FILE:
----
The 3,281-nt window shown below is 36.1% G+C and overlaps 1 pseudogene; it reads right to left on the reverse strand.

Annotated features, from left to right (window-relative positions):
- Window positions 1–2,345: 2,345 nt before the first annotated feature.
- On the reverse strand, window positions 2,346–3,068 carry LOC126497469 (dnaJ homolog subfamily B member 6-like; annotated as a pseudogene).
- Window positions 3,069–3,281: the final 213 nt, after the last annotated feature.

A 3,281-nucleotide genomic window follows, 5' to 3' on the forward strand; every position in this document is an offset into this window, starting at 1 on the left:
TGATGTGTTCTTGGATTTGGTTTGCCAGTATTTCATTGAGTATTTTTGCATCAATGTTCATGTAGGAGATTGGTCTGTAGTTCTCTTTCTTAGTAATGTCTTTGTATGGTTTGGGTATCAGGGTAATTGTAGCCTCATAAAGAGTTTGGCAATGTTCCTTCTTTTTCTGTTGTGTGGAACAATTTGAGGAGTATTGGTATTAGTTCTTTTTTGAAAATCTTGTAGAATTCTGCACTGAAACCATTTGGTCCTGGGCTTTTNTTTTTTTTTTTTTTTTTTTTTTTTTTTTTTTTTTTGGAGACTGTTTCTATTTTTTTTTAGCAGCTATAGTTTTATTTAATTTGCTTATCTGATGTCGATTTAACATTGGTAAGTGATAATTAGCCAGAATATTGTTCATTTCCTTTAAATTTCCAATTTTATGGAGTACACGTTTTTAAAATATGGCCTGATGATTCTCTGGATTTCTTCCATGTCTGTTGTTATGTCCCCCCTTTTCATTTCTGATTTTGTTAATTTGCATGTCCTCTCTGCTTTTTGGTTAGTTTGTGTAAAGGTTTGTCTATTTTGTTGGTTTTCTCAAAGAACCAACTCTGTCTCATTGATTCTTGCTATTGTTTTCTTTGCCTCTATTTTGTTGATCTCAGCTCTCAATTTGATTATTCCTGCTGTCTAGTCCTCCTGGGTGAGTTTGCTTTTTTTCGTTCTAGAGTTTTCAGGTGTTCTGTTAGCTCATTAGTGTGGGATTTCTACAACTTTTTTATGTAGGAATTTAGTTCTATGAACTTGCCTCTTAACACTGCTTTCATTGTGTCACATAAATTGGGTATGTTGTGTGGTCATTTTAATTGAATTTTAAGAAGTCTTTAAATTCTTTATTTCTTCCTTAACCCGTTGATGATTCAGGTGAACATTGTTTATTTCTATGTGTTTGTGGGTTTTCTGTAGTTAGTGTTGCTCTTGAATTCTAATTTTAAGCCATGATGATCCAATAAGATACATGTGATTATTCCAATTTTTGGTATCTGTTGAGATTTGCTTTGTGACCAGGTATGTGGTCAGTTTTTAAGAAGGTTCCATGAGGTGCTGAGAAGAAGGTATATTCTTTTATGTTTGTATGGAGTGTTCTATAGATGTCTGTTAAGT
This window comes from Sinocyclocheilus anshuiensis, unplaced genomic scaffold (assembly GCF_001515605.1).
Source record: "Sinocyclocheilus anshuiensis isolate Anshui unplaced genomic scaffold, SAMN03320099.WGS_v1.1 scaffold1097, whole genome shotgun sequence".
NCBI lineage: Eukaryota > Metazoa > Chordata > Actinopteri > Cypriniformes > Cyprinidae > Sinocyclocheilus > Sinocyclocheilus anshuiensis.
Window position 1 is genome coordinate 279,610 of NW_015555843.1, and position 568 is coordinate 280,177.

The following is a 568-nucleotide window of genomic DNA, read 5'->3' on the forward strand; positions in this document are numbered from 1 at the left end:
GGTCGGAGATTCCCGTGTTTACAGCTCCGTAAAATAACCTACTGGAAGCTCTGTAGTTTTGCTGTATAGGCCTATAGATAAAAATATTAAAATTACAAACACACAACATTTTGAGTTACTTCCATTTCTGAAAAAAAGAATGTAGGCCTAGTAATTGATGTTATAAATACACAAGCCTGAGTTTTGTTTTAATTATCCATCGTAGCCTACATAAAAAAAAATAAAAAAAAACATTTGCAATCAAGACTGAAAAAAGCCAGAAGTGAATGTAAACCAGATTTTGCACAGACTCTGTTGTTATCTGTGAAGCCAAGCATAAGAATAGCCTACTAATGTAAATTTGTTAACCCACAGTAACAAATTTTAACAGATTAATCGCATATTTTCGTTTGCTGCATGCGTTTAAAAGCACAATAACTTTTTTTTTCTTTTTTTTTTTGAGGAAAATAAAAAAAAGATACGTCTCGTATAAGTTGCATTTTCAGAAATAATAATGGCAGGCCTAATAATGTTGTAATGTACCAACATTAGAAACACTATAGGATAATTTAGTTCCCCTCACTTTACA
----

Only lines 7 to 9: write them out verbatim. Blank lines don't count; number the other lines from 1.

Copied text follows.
TGATGTGTTCTTGGATTTGGTTTGCCAGTATTTCATTGAGTATTTTTGCATCAATGTTCATGTAGGAGATTGGTCTGTAGTTCTCTTTCTTAGTAATGTCTTTGTATGGTTTGGGTATCAGGGTAATTGTAGCCTCATAAAGAGTTTGGCAATGTTCCTTCTTTTTCTGTTGTGTGGAACAATTTGAGGAGTATTGGTATTAGTTCTTTTTTGAAAATCTTGTAGAATTCTGCACTGAAACCATTTGGTCCTGGGCTTTTNTTTTTTTTTTTTTTTTTTTTTTTTTTTTTTTTTTTGGAGACTGTTTCTATTTTTTTTTAGCAGCTATAGTTTTATTTAATTTGCTTATCTGATGTCGATTTAACATTGGTAAGTGATAATTAGCCAGAATATTGTTCATTTCCTTTAAATTTCCAATTTTATGGAGTACACGTTTTTAAAATATGGCCTGATGATTCTCTGGATTTCTTCCATGTCTGTTGTTATGTCCCCCCTTTTCATTTCTGATTTTGTTAATTTGCATGTCCTCTCTGCTTTTTGGTTAGTTTGTGTAAAGGTTTGTCTATTTTGTTGGTTTTCTCAAAGAACCAACTCTGTCTCATTGATTCTTGCTATTGTTTTCTTTGCCTCTATTTTGTTGATCTCAGCTCTCAATTTGATTATTCCTGCTGTCTAGTCCTCCTGGGTGAGTTTGCTTTTTTTCGTTCTAGAGTTTTCAGGTGTTCTGTTAGCTCATTAGTGTGGGATTTCTACAACTTTTTTATGTAGGAATTTAGTTCTATGAACTTGCCTCTTAACACTGCTTTCATTGTGTCACATAAATTGGGTATGTTGTGTGGTCATTTTAATTGAATTTTAAGAAGTCTTTAAATTCTTTATTTCTTCCTTAACCCGTTGATGATTCAGGTGAACATTGTTTATTTCTATGTGTTTGTGGGTTTTCTGTAGTTAGTGTTGCTCTTGAATTCTAATTTTAAGCCATGATGATCCAATAAGATACATGTGATTATTCCAATTTTTGGTATCTGTTGAGATTTGCTTTGTGACCAGGTATGTGGTCAGTTTTTAAGAAGGTTCCATGAGGTGCTGAGAAGAAGGTATATTCTTTTATGTTTGTATGGAGTGTTCTATAGATGTCTGTTAAGT
This window comes from Sinocyclocheilus anshuiensis, unplaced genomic scaffold (assembly GCF_001515605.1).
Source record: "Sinocyclocheilus anshuiensis isolate Anshui unplaced genomic scaffold, SAMN03320099.WGS_v1.1 scaffold1097, whole genome shotgun sequence".